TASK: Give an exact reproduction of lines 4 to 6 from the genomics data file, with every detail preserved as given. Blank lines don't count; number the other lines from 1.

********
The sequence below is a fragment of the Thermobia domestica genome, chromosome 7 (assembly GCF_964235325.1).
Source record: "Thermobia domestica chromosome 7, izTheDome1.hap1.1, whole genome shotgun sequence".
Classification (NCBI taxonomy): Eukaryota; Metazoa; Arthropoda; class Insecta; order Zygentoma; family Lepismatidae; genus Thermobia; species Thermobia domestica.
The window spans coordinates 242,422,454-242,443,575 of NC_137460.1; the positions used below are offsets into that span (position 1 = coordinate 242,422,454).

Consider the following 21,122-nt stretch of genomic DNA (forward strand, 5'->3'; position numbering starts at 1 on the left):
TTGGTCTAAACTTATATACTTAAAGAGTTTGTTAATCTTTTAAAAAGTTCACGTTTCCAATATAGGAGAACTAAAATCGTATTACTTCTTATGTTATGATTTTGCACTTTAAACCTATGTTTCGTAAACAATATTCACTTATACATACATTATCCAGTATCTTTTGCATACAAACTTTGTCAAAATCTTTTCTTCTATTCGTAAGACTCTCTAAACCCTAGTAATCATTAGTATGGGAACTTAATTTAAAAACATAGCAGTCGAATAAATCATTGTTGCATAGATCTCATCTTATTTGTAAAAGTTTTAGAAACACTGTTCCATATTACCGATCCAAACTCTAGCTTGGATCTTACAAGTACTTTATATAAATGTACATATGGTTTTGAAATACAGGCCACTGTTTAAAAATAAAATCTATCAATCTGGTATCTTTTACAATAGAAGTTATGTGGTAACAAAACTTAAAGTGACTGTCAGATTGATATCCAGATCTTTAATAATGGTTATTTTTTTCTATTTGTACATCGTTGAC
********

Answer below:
The window spans coordinates 242,422,454-242,443,575 of NC_137460.1; the positions used below are offsets into that span (position 1 = coordinate 242,422,454).

Consider the following 21,122-nt stretch of genomic DNA (forward strand, 5'->3'; position numbering starts at 1 on the left):
TTGGTCTAAACTTATATACTTAAAGAGTTTGTTAATCTTTTAAAAAGTTCACGTTTCCAATATAGGAGAACTAAAATCGTATTACTTCTTATGTTATGATTTTGCACTTTAAACCTATGTTTCGTAAACAATATTCACTTATACATACATTATCCAGTATCTTTTGCATACAAACTTTGTCAAAATCTTTTCTTCTATTCGTAAGACTCTCTAAACCCTAGTAATCATTAGTATGGGAACTTAATTTAAAAACATAGCAGTCGAATAAATCATTGTTGCATAGATCTCATCTTATTTGTAAAAGTTTTAGAAACACTGTTCCATATTACCGATCCAAACTCTAGCTTGGATCTTACAAGTACTTTATATAAATGTACATATGGTTTTGAAATACAGGCCACTGTTTAAAAATAAAATCTATCAATCTGGTATCTTTTACAATAGAAGTTATGTGGTAACAAAACTTAAAGTGACTGTCAGATTGATATCCAGATCTTTAATAATGGTTATTTTTTTCTATTTGTACATCGTTGAC